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Amid higher productivity, 43% of US workers question need to return to workplace

Are you having trouble convincing your staff to return to the office? So are many employers. More and more offices plan to reopen their doors in the coming months, but will their workers show up? Amid higher productivity, 43 percent question the wisdom of returning to the workplace at all.

The new survey by The Conference Board reveals a notable shift in employees’ greatest return-to-work concerns. Once dominant fears of contracting COVID-19 or exposing family members to it now lag behind anxieties about returning at all, dropping by nearly half in the last nine months. Moreover, a clear divide among workers emerged, with lower-level employees, women, and millennials questioning the need to return to the office at higher rates than their counterparts, despite expressing more concern about mental health.


Conducted May 28–June 4, the online survey examines plans and opinions on reopening the workplace. More than 3,600 US workers participated, representing a cross-section of people across industries. It is a follow-up to similar surveys conducted in late 2020 and early 2021. Key findings include:

Workers question the wisdom of returning to the workplace given high productivity.

  • The belief that productivity remained high while working remotely has 43 percent of respondents questioning the need to return to the workplace at all. This is a significant increase from the 31 percent who felt that way in January.
  • The lower the employee level, the more they question the need to return to the workplace:
    • Individual contributors: 56 percent.
    • CEOs: 18 percent.
  • Women question the wisdom of returning more than men:
    • Women: 50 percent.
    • Men: 33 percent.
  • Millennials are more likely to question the wisdom of returning than other generations:
    • Millennial: 55 percent.
    • Gen X: 45 percent.
    • Baby Boomer: 36 percent.
  • While exposing family members to COVID-19 or contracting it personally were of greatest concern in September 2020, those concerns dropped by nearly half in June, to 28 and 24 percent, respectively.
  • One-quarter of respondents also noted concerns over the deterioration of mental health, up from 13 percent in September and January.
  • These mental health concerns were also greater among individual contributors, women, and millennials.
  • CEOs, men, and baby boomers were the largest cohorts to have no concerns about returning to the workplace.

Stress/burnout is the top well-being concern among workers, particularly among women, millennials, and individual contributors.

  • Worker level:
    • Individual contributors: 61 percent.
    • CEOs: 30 percent.
  • Gender:
    • Women: 62 percent.
    • Men: 43 percent.
  • Generation:
    • Millennials: 70 percent.
    • Gen X: 59 percent.
    • Baby Boomers: 42 percent.

“What’s striking is that the same workers who question returning to the workplace given high productivity while working remotely have also expressed greater concerns about mental health, stress, and burnout,” said Rebecca Ray, PhD, Executive Vice President, Human Capital at The Conference Board. “This reinforces the need for companies to pay close attention to the well-being of their people in remote and hybrid work arrangements.”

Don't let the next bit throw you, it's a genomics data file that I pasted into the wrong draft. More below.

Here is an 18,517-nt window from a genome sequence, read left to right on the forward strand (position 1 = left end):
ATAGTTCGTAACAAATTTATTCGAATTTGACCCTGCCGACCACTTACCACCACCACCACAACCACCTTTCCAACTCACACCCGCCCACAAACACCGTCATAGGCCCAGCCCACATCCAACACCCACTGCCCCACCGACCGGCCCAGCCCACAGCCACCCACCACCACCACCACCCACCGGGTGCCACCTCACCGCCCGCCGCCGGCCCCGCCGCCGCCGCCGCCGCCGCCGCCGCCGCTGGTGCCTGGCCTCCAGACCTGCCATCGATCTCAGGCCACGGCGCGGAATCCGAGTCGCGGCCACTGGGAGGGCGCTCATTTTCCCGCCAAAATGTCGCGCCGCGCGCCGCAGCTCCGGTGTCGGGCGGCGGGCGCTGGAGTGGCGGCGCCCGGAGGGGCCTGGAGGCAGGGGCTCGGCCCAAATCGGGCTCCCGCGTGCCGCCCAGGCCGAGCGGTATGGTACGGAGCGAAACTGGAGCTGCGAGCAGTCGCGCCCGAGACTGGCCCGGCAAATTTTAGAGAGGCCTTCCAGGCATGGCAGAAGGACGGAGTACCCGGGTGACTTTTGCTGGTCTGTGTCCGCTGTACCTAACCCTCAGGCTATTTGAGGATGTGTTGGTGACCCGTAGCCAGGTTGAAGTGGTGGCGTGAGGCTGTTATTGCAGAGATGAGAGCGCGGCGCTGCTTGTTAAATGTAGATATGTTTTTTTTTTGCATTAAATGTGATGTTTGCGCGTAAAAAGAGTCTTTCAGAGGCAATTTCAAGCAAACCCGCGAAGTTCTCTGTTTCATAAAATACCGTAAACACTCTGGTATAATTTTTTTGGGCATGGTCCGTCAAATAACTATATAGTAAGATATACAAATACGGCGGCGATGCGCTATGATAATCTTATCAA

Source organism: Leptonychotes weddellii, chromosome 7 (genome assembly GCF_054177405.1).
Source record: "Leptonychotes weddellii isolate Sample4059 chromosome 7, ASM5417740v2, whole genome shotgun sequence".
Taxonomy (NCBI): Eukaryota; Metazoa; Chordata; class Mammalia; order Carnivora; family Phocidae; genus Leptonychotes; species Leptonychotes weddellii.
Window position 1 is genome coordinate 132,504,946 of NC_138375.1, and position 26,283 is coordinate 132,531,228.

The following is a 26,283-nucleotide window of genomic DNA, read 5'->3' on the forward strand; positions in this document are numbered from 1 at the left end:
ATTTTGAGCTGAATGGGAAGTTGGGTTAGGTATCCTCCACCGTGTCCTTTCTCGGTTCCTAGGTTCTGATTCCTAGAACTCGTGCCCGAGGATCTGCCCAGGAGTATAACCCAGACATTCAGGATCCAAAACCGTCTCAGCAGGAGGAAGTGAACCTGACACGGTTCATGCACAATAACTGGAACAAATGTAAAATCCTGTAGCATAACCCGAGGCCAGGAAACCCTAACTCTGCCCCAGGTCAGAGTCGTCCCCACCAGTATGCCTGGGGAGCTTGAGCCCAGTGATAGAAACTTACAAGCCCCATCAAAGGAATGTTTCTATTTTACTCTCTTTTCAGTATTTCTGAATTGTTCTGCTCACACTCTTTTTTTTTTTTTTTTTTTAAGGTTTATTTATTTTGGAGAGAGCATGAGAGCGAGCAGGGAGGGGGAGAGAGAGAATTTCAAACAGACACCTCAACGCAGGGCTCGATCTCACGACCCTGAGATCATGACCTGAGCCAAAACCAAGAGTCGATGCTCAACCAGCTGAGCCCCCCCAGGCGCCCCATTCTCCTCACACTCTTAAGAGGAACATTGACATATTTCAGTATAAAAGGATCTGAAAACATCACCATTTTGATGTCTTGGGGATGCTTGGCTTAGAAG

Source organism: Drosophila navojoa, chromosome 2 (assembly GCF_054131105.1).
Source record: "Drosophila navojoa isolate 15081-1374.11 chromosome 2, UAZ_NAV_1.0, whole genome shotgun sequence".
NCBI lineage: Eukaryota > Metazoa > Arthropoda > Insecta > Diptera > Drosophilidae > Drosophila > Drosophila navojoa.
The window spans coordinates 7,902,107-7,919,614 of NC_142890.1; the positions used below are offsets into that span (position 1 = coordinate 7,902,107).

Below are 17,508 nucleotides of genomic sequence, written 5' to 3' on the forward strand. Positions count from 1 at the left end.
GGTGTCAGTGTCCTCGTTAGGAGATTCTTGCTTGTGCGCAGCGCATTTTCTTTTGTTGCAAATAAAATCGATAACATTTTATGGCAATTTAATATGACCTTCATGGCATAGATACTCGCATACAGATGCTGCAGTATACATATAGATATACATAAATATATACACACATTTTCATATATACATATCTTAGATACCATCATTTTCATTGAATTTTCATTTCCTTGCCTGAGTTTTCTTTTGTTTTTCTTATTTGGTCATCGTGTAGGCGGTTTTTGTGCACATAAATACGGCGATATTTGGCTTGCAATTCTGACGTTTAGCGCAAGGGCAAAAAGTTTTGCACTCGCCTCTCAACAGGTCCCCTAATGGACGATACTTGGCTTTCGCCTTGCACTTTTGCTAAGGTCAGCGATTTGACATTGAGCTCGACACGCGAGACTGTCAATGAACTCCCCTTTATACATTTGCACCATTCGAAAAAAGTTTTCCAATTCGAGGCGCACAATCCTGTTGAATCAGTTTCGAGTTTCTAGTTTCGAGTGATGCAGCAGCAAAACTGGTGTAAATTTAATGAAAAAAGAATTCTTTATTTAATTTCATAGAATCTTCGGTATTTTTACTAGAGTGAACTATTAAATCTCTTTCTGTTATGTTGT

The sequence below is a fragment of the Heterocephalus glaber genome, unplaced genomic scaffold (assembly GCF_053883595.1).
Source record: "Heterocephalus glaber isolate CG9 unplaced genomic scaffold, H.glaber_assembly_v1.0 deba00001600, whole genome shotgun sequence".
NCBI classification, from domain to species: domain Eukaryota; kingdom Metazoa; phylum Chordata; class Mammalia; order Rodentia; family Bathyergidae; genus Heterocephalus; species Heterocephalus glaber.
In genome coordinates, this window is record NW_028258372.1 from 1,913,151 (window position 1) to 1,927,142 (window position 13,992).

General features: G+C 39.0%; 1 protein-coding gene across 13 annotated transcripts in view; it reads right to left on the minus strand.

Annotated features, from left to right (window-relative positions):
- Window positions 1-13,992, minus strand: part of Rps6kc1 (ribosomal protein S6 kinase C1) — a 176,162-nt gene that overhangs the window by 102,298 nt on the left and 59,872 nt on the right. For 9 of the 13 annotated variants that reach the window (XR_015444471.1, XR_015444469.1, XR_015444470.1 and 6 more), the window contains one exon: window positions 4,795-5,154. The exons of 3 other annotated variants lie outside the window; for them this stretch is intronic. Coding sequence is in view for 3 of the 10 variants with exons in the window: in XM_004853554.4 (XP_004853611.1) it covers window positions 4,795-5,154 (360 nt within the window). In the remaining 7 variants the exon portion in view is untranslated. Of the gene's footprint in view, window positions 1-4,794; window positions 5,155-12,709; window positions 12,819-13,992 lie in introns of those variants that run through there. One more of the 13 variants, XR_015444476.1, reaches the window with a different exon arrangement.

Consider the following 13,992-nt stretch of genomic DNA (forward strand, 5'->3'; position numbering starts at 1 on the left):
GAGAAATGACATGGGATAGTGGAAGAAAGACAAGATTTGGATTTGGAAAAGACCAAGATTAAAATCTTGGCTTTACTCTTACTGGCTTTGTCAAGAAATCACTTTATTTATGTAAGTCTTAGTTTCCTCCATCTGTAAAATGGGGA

On average, respondents believe that more than half of their organization’s full-time workers will have a hybrid work arrangement.

  • Almost 40 percent will work 2 to 3 days remotely.
  • 13 percent will be remote 1 day per week and on-site 4 days.
  • Another 30 percent will be in the office 5 days per week.

“While there are many difficulties surrounding a move to a hybrid work arrangement, most workers want the flexibility to choose what’s right for them,” said Amy Lui Abel, PhD, Vice President, Human Capital Research at The Conference Board. “For companies, the challenge in getting this right will entail policies that are inclusive, technologies that can support the movement of workers, and leaders that can guide and manage a different workforce model.”

 More than one-third of respondents report that their level of engagement has increased.

  • More than 1 in 10 say it has increased significantly.
  • Around half report that their level of engagement stayed the same compared to pre-pandemic.

 Respondents believe their employers have acted on their concerns throughout the last year.

  • 87 percent agree to some degree, with 35 percent agreeing, and 52 percent agreeing strongly.

Comfort returning to the workplace has drastically increased in the last 6 months.

  • Nearly 40 percent of respondents are very comfortable or even want to return, compared to only 17 percent in September 2020.
  • This level of comfort increases based on seniority:
    • CEOs: 66 percent are very comfortable/want to return.
    • Individual contributors: 23 percent.
  • Men are more comfortable returning than women:
    • Men: 49 percent are very comfortable/want to return.
    • Women: 31 percent.
  • Older generations are also more comfortable returning than younger ones:
    • Baby Boomer: 43 percent.
    • Gen X: 38 percent.
    • Millennials: 24 percent.

Two-thirds of workers will be back in the office in the next 3 months.

  • Nearly half of workers surveyed (43 percent) expect to return to the office by the end of September.
  • Only 12 percent have already returned to the workplace as of June 2021.









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